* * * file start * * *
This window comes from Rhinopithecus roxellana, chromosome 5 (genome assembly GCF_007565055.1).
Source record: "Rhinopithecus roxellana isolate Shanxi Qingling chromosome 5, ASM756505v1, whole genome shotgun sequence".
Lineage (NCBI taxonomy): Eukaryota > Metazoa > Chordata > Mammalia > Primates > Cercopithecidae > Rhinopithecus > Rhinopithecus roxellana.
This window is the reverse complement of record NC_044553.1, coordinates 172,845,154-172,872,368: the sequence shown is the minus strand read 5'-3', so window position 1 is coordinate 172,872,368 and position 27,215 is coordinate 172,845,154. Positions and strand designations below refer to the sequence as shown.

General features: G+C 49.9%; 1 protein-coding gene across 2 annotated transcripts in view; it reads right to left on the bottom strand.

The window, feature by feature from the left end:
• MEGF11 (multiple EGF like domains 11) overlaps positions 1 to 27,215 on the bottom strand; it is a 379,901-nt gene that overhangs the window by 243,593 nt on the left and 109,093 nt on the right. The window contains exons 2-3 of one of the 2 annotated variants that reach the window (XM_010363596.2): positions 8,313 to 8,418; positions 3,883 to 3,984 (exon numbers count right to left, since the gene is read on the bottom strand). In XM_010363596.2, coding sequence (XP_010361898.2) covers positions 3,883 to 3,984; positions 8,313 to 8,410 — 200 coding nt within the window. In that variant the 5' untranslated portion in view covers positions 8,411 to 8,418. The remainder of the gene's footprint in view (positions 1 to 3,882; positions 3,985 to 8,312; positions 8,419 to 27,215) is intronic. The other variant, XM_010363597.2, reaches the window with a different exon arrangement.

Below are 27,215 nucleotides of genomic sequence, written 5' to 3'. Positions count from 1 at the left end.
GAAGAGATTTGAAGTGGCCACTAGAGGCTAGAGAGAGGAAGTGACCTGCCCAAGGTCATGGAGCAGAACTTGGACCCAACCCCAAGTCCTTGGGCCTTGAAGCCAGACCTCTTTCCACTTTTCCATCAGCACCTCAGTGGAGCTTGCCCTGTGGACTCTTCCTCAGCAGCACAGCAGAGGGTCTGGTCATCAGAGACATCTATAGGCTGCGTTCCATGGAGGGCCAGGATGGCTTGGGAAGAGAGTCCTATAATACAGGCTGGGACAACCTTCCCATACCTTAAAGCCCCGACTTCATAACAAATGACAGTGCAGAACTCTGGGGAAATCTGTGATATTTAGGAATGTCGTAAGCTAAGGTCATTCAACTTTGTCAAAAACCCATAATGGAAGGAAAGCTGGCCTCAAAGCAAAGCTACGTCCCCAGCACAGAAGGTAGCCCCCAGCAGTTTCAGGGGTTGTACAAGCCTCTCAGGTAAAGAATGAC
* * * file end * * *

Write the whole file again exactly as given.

This window comes from Rhinopithecus roxellana, chromosome 5 (genome assembly GCF_007565055.1).
Source record: "Rhinopithecus roxellana isolate Shanxi Qingling chromosome 5, ASM756505v1, whole genome shotgun sequence".
Lineage (NCBI taxonomy): Eukaryota > Metazoa > Chordata > Mammalia > Primates > Cercopithecidae > Rhinopithecus > Rhinopithecus roxellana.
This window is the reverse complement of record NC_044553.1, coordinates 172,845,154-172,872,368: the sequence shown is the minus strand read 5'-3', so window position 1 is coordinate 172,872,368 and position 27,215 is coordinate 172,845,154. Positions and strand designations below refer to the sequence as shown.

General features: G+C 49.9%; 1 protein-coding gene across 2 annotated transcripts in view; it reads right to left on the bottom strand.

The window, feature by feature from the left end:
• MEGF11 (multiple EGF like domains 11) overlaps positions 1 to 27,215 on the bottom strand; it is a 379,901-nt gene that overhangs the window by 243,593 nt on the left and 109,093 nt on the right. The window contains exons 2-3 of one of the 2 annotated variants that reach the window (XM_010363596.2): positions 8,313 to 8,418; positions 3,883 to 3,984 (exon numbers count right to left, since the gene is read on the bottom strand). In XM_010363596.2, coding sequence (XP_010361898.2) covers positions 3,883 to 3,984; positions 8,313 to 8,410 — 200 coding nt within the window. In that variant the 5' untranslated portion in view covers positions 8,411 to 8,418. The remainder of the gene's footprint in view (positions 1 to 3,882; positions 3,985 to 8,312; positions 8,419 to 27,215) is intronic. The other variant, XM_010363597.2, reaches the window with a different exon arrangement.

Below are 27,215 nucleotides of genomic sequence, written 5' to 3'. Positions count from 1 at the left end.
GAAGAGATTTGAAGTGGCCACTAGAGGCTAGAGAGAGGAAGTGACCTGCCCAAGGTCATGGAGCAGAACTTGGACCCAACCCCAAGTCCTTGGGCCTTGAAGCCAGACCTCTTTCCACTTTTCCATCAGCACCTCAGTGGAGCTTGCCCTGTGGACTCTTCCTCAGCAGCACAGCAGAGGGTCTGGTCATCAGAGACATCTATAGGCTGCGTTCCATGGAGGGCCAGGATGGCTTGGGAAGAGAGTCCTATAATACAGGCTGGGACAACCTTCCCATACCTTAAAGCCCCGACTTCATAACAAATGACAGTGCAGAACTCTGGGGAAATCTGTGATATTTAGGAATGTCGTAAGCTAAGGTCATTCAACTTTGTCAAAAACCCATAATGGAAGGAAAGCTGGCCTCAAAGCAAAGCTACGTCCCCAGCACAGAAGGTAGCCCCCAGCAGTTTCAGGGGTTGTACAAGCCTCTCAGGTAAAGAATGAC